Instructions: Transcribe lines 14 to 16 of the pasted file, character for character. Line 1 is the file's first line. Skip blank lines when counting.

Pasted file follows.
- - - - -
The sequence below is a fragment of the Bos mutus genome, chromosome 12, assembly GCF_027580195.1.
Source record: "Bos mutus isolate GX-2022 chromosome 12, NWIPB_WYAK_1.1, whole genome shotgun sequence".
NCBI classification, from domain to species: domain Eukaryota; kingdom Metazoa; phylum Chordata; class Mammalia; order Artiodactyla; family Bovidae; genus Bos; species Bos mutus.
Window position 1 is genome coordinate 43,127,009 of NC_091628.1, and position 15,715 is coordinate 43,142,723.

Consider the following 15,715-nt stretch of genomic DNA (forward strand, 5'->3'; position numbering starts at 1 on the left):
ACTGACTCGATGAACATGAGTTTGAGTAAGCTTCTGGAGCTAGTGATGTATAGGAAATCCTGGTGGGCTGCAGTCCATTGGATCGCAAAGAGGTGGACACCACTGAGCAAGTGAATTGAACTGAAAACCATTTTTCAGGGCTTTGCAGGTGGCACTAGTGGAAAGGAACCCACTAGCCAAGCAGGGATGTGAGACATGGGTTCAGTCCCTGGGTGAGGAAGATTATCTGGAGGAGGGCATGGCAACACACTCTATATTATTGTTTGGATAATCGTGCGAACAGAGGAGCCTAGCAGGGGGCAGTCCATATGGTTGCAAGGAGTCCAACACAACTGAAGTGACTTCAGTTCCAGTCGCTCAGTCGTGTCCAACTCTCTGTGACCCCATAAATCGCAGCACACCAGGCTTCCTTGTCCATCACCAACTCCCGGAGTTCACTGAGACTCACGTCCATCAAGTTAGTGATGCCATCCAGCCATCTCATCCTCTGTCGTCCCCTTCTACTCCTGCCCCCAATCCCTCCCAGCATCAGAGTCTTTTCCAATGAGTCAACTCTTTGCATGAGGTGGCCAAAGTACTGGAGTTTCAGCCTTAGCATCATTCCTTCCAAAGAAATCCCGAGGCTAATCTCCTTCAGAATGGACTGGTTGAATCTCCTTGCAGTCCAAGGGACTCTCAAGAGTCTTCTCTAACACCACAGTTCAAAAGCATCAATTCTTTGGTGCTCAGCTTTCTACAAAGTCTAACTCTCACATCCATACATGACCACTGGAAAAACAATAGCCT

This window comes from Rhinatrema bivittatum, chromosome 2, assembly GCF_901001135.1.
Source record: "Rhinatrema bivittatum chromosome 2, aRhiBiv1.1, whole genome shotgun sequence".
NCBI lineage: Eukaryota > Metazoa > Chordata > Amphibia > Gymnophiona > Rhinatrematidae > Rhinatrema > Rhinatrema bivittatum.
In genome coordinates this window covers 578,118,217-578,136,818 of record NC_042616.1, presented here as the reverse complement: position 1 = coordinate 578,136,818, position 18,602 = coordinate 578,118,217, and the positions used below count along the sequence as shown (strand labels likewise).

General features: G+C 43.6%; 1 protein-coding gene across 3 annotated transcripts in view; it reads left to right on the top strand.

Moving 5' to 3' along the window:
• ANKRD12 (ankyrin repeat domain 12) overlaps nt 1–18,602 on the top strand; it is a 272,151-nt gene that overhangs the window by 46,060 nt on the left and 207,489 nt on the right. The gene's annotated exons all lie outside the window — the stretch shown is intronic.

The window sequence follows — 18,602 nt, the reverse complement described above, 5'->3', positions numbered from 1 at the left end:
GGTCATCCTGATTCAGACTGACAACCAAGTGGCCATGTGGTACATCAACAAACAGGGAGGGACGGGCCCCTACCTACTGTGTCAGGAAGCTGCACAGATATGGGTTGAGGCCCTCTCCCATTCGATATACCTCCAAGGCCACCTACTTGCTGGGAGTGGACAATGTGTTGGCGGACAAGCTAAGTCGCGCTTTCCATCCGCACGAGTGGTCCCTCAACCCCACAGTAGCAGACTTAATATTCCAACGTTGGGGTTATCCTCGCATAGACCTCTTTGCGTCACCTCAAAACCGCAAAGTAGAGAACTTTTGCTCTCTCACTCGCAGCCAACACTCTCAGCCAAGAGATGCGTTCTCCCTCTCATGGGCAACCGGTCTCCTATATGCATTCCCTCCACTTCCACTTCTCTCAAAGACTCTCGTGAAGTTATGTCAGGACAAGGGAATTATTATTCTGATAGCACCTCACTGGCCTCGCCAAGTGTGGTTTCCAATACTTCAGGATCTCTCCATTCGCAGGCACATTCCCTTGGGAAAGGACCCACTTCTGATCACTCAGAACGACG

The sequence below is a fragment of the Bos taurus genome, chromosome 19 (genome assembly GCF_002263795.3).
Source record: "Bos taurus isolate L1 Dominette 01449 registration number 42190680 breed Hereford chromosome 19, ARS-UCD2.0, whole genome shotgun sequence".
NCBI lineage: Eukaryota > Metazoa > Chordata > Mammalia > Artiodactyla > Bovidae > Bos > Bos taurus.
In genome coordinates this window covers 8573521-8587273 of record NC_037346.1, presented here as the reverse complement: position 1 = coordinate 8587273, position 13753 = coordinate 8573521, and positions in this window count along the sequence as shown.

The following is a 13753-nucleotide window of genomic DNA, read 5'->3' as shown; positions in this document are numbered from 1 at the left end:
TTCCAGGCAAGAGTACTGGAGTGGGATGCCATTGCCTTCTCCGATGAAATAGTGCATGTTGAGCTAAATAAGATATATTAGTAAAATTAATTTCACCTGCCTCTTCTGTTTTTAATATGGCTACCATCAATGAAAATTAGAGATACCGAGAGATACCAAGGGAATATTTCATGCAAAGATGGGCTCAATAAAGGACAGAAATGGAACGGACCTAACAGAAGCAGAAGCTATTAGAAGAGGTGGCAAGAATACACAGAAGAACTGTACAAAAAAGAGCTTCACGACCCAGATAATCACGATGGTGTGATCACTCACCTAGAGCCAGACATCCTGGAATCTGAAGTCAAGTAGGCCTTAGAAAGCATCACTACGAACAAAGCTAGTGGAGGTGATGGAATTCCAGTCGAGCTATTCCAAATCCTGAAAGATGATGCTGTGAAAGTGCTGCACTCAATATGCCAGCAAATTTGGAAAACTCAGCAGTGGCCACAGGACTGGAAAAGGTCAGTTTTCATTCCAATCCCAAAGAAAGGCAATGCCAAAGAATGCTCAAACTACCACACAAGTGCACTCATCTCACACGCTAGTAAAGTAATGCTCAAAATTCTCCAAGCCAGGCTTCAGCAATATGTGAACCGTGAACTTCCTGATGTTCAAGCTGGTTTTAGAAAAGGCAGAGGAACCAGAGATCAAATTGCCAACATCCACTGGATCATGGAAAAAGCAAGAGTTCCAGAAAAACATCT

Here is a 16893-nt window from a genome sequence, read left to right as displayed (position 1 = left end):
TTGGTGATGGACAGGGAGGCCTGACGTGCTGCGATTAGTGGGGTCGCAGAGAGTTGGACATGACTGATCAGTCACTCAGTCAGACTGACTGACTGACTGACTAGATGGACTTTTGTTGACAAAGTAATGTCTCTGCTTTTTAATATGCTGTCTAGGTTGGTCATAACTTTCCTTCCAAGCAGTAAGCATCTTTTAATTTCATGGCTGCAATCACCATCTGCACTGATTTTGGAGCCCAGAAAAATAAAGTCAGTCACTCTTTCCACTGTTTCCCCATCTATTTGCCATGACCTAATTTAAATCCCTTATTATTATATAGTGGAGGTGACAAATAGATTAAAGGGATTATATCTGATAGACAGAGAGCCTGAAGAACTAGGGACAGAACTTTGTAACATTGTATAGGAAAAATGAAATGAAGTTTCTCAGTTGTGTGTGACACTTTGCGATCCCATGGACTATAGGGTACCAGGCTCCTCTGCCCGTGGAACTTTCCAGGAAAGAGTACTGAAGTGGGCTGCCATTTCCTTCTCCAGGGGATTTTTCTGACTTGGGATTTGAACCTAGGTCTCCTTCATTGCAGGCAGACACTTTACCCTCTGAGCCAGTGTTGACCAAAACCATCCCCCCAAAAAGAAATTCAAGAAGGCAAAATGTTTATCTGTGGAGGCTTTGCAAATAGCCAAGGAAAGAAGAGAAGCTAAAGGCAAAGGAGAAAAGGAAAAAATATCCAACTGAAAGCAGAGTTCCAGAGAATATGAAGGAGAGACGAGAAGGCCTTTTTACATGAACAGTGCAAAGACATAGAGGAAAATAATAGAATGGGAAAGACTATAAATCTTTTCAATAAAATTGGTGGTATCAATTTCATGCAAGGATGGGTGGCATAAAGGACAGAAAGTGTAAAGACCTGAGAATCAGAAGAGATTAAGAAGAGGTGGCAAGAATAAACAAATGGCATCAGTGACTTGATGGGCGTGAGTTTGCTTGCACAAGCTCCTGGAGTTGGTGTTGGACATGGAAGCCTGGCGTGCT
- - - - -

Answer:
The window sequence follows — 18,602 nt, the reverse complement described above, 5'->3', positions numbered from 1 at the left end:
GGTCATCCTGATTCAGACTGACAACCAAGTGGCCATGTGGTACATCAACAAACAGGGAGGGACGGGCCCCTACCTACTGTGTCAGGAAGCTGCACAGATATGGGTTGAGGCCCTCTCCCATTCGATATACCTCCAAGGCCACCTACTTGCTGGGAGTGGACAATGTGTTGGCGGACAAGCTAAGTCGCGCTTTCCATCCGCACGAGTGGTCCCTCAACCCCACAGTAGCAGACTTAATATTCCAACGTTGGGGTTATCCTCGCATAGACCTCTTTGCGTCACCTCAAAACCGCAAAGTAGAGAACTTTTGCTCTCTCACTCGCAGCCAACACTCTCAGCCAAGAGATGCGTTCTCCCTCTCATGGGCAACCGGTCTCCTATATGCATTCCCTCCACTTCCACTTCTCTCAAAGACTCTCGTGAAGTTATGTCAGGACAAGGGAATTATTATTCTGATAGCACCTCACTGGCCTCGCCAAGTGTGGTTTCCAATACTTCAGGATCTCTCCATTCGCAGGCACATTCCCTTGGGAAAGGACCCACTTCTGATCACTCAGAACGACG

The sequence below is a fragment of the Bos taurus genome, chromosome 19 (genome assembly GCF_002263795.3).